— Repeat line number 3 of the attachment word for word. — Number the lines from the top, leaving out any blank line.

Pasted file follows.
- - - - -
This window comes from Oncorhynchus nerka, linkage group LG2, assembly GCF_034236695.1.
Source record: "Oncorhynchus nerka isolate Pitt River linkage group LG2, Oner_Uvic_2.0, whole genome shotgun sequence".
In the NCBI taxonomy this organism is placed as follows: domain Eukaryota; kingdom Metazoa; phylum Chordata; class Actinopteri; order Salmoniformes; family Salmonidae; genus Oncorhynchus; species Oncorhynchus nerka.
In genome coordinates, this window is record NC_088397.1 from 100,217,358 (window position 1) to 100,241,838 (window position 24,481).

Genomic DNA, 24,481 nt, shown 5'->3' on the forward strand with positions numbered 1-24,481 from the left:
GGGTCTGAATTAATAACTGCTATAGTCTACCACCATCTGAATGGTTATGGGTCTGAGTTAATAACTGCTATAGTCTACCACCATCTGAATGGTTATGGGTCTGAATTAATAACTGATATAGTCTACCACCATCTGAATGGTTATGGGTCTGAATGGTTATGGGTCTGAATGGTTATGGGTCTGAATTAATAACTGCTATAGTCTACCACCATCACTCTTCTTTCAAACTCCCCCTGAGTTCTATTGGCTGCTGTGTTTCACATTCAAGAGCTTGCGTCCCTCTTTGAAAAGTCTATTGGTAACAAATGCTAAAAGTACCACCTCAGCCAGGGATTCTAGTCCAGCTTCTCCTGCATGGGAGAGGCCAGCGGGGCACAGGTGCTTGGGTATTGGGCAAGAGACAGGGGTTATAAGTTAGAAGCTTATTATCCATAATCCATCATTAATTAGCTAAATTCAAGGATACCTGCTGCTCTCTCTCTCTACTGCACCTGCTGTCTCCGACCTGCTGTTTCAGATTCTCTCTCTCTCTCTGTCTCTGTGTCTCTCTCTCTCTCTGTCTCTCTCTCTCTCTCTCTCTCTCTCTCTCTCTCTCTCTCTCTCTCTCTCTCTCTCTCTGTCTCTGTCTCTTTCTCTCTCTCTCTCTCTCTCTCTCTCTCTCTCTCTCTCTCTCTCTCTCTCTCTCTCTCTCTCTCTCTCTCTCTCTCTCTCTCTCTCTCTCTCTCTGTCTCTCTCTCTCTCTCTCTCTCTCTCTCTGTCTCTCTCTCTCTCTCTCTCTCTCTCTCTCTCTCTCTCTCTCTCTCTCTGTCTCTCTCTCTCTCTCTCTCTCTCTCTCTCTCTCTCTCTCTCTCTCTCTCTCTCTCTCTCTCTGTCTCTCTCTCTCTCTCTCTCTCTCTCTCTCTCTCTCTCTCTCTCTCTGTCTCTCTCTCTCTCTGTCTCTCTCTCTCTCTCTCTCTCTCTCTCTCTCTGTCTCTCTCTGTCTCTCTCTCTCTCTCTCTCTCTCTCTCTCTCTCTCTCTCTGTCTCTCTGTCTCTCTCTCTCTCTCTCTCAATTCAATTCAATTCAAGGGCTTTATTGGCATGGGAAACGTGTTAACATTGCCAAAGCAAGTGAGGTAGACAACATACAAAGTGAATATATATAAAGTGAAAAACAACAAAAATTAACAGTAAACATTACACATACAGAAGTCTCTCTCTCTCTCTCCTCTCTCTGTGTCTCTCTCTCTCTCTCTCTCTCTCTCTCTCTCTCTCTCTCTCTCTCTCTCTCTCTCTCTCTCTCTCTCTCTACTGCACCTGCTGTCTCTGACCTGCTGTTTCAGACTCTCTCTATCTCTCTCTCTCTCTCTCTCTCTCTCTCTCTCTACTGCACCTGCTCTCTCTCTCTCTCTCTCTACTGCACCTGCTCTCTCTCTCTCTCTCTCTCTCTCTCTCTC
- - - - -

In the NCBI taxonomy this organism is placed as follows: domain Eukaryota; kingdom Metazoa; phylum Chordata; class Actinopteri; order Salmoniformes; family Salmonidae; genus Oncorhynchus; species Oncorhynchus nerka.